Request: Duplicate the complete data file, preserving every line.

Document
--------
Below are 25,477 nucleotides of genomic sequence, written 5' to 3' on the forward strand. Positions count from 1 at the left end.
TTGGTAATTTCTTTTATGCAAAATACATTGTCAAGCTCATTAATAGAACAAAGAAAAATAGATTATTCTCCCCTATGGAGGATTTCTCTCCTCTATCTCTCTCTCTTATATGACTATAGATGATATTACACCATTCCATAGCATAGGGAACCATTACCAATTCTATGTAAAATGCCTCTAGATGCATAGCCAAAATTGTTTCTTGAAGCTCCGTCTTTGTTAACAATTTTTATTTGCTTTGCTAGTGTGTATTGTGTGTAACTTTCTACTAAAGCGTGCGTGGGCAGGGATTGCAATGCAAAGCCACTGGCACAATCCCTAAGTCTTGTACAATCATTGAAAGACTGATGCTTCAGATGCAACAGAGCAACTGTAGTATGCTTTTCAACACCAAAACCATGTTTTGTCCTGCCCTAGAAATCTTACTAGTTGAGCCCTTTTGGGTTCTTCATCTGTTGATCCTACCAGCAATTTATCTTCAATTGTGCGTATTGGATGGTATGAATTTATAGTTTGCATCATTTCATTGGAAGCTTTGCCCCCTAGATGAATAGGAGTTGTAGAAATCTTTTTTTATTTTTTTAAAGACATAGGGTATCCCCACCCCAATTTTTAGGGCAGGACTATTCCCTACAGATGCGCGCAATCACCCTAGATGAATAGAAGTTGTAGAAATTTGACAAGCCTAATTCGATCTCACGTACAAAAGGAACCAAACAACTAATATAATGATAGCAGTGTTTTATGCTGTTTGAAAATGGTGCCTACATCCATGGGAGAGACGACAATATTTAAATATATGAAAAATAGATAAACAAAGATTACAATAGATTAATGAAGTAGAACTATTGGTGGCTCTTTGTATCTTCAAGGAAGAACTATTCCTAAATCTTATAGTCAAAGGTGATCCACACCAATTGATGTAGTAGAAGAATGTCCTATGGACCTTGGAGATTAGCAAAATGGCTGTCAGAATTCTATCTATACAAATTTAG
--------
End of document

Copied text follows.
Below are 25,477 nucleotides of genomic sequence, written 5' to 3' on the forward strand. Positions count from 1 at the left end.
TTGGTAATTTCTTTTATGCAAAATACATTGTCAAGCTCATTAATAGAACAAAGAAAAATAGATTATTCTCCCCTATGGAGGATTTCTCTCCTCTATCTCTCTCTCTTATATGACTATAGATGATATTACACCATTCCATAGCATAGGGAACCATTACCAATTCTATGTAAAATGCCTCTAGATGCATAGCCAAAATTGTTTCTTGAAGCTCCGTCTTTGTTAACAATTTTTATTTGCTTTGCTAGTGTGTATTGTGTGTAACTTTCTACTAAAGCGTGCGTGGGCAGGGATTGCAATGCAAAGCCACTGGCACAATCCCTAAGTCTTGTACAATCATTGAAAGACTGATGCTTCAGATGCAACAGAGCAACTGTAGTATGCTTTTCAACACCAAAACCATGTTTTGTCCTGCCCTAGAAATCTTACTAGTTGAGCCCTTTTGGGTTCTTCATCTGTTGATCCTACCAGCAATTTATCTTCAATTGTGCGTATTGGATGGTATGAATTTATAGTTTGCATCATTTCATTGGAAGCTTTGCCCCCTAGATGAATAGGAGTTGTAGAAATCTTTTTTTATTTTTTTAAAGACATAGGGTATCCCCACCCCAATTTTTAGGGCAGGACTATTCCCTACAGATGCGCGCAATCACCCTAGATGAATAGAAGTTGTAGAAATTTGACAAGCCTAATTCGATCTCACGTACAAAAGGAACCAAACAACTAATATAATGATAGCAGTGTTTTATGCTGTTTGAAAATGGTGCCTACATCCATGGGAGAGACGACAATATTTAAATATATGAAAAATAGATAAACAAAGATTACAATAGATTAATGAAGTAGAACTATTGGTGGCTCTTTGTATCTTCAAGGAAGAACTATTCCTAAATCTTATAGTCAAAGGTGATCCACACCAATTGATGTAGTAGAAGAATGTCCTATGGACCTTGGAGATTAGCAAAATGGCTGTCAGAATTCTATCTATACAAATTTAG